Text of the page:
A person with aphasia may suffer from impairment to particular components of language, corresponding to the location of the brain injury in the individual.
Aphasia Classification Chart based on Fluency, Comprehension, and Repetition
Image source: Neuroanatomy through Clinical Cases by Hal Blumenfel, published by Sinauer Associates, an imprint of Oxford University Press
These are the definitions of the different types of aphasia, according to the National Aphasia Association (USA):
This is the most severe form of aphasia, and is applied to patients who can produce few recognizable words and understand little or no spoken language. Persons with Global Aphasia can neither read nor write. Global aphasia may often be seen immediately after the patient has suffered a stroke and it may rapidly improve if the damage has not been too extensive. However, with greater brain damage, severe and lasting disability may result.
In this form of aphasia, speech output is severely reduced and is limited mainly to short utterances of less than four words. Vocabulary access is limited and the formation of sounds by persons with Broca’s aphasia is often laborious and clumsy. The person may understand speech relatively well and be able to read, but be limited in writing. Broca’s aphasia is often referred to as a “non fluent aphasia” because of the halting and effortful quality of speech.
Mixed non-fluent aphasia
This term is applied to patients who have sparse and effortful speech, resembling severe Broca’s aphasia. However, unlike persons with Broca’s aphasia, they remain limited in their comprehension of speech and do not read or write beyond an elementary level.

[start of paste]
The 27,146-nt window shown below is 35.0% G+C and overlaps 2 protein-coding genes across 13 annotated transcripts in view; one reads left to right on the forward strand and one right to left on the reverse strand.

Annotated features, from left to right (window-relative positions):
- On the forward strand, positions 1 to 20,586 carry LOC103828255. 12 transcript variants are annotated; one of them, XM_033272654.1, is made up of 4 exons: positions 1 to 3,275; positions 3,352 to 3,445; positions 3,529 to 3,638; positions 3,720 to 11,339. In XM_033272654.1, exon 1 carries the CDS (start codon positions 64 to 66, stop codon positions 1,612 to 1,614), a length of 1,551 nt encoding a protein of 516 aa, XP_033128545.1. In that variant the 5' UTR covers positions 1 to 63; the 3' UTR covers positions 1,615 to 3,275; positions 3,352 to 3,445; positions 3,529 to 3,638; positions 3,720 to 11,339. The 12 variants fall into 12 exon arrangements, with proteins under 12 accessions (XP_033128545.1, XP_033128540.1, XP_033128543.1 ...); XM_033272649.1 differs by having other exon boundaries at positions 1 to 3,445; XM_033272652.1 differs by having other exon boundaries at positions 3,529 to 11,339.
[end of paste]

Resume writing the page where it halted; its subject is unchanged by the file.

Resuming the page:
In this form of aphasia the ability to grasp the meaning of spoken words is chiefly impaired, while the ease of producing connected speech is not much affected. Therefore Wernicke’s aphasia is referred to as a “fluent aphasia”. However, speech is far from normal. Sentences do not hang together and irrelevant words intrude – sometimes to the point of jargon, in severe cases. Reading and writing are often severely impaired.
This term is applied to persons who are left with a persistent inability to supply the words for the very things they want to talk about – particularly the significant nouns and verbs. As a result their speech, while fluent in grammatical form and output is full of vague circumlocutions and expressions of frustration. They understand speech well, and in most cases, read adequately. Difficulty finding words is as evident in writing as in speech.
Primary Progressive Aphasia
Primary Progressive Aphasia (PPA) is a neurological syndrome in which language capabilities become slowly and progressively impaired. Unlike other forms of aphasia that result from stroke or brain injury, PPA is caused by neurodegenerative diseases, such as Alzheimer’s Disease or Frontotemporal Lobar Degeneration. PPA results from deterioration of brain tissue important for speech and language. Although the first symptoms are problems with speech and language, other problems associated with the underlying disease, such as memory loss, often occur later.
In addition to the foregoing syndromes that are seen repeatedly by speech clinicians, there are many other possible combinations of deficits that do not exactly fit into these categories.Some of the components of a complex aphasia syndrome may also occur in isolation. This may be the case for disorders of reading (alexia) or disorders affecting both reading and writing (alexia and agraphia), following a stroke. Severe impairments of calculation often accompany aphasia, yet in some instances patients retain excellent calculation in spite of the loss of language.